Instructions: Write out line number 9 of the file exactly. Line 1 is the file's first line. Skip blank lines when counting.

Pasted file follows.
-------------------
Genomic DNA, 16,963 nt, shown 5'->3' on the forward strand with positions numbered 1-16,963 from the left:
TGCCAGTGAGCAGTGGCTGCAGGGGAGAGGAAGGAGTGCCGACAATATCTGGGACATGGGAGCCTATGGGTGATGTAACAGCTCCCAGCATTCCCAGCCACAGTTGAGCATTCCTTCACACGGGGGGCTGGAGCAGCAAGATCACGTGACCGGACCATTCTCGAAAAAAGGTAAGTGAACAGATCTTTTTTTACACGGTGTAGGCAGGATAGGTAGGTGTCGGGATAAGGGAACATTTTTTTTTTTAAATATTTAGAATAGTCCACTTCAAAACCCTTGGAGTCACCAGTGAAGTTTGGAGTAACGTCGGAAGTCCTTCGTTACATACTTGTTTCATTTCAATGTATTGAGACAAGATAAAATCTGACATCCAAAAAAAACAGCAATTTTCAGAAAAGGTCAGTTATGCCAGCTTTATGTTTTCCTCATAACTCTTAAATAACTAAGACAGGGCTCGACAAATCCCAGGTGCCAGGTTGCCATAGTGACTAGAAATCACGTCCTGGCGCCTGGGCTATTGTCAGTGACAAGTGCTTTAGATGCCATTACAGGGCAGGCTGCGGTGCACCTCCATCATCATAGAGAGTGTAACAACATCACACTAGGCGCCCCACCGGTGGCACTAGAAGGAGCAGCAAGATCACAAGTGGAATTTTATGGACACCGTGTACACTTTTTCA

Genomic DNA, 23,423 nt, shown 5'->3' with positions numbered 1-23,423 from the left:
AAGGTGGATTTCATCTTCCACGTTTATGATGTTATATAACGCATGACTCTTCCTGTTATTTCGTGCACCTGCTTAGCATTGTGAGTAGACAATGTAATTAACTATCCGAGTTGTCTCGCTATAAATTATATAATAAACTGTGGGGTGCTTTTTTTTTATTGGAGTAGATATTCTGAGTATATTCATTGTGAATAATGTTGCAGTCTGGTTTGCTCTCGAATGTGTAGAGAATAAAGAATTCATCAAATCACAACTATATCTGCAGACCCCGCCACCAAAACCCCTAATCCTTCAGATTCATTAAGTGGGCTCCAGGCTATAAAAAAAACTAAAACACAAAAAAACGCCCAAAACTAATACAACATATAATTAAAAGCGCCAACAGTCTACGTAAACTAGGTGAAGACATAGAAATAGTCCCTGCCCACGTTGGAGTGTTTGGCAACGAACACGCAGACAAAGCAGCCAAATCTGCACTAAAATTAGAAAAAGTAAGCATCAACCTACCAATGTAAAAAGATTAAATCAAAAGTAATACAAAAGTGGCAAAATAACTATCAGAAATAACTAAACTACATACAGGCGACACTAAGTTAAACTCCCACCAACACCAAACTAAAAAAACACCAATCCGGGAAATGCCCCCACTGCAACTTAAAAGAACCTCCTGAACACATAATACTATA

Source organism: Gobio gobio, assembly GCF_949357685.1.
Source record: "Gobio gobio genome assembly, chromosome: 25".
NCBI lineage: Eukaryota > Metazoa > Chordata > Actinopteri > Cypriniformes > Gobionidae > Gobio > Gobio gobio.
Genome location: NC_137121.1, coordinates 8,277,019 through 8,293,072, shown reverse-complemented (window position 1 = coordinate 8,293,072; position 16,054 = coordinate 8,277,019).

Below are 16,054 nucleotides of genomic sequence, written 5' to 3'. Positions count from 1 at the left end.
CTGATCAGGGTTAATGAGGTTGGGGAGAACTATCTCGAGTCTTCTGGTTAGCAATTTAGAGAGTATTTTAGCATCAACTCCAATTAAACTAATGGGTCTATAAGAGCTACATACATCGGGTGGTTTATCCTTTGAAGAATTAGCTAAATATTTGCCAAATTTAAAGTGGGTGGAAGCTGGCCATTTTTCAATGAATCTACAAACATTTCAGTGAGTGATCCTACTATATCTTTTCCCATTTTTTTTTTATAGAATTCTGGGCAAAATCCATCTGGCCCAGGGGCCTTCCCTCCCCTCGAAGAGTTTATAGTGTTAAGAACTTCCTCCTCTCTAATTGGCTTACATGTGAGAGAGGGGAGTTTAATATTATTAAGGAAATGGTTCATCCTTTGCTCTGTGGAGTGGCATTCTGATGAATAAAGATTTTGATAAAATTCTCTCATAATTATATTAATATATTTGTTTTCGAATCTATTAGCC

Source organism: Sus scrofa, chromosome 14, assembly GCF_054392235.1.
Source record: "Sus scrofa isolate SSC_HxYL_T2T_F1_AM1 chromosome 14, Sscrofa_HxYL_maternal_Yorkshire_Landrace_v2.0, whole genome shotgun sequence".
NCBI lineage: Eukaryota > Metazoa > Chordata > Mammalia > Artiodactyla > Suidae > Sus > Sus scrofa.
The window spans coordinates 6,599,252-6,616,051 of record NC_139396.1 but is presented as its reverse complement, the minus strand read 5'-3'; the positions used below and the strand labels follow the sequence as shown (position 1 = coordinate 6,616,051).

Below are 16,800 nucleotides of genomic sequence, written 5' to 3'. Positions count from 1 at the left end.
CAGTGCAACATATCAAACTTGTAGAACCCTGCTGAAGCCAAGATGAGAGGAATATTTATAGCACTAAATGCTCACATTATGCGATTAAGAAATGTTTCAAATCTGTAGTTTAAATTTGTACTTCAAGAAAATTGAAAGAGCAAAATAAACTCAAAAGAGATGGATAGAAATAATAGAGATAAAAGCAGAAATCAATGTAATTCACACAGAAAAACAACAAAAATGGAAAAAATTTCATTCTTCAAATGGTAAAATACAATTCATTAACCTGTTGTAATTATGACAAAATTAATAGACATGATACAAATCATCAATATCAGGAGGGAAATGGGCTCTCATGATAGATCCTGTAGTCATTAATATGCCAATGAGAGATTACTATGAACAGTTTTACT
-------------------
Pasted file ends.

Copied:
Below are 16,054 nucleotides of genomic sequence, written 5' to 3'. Positions count from 1 at the left end.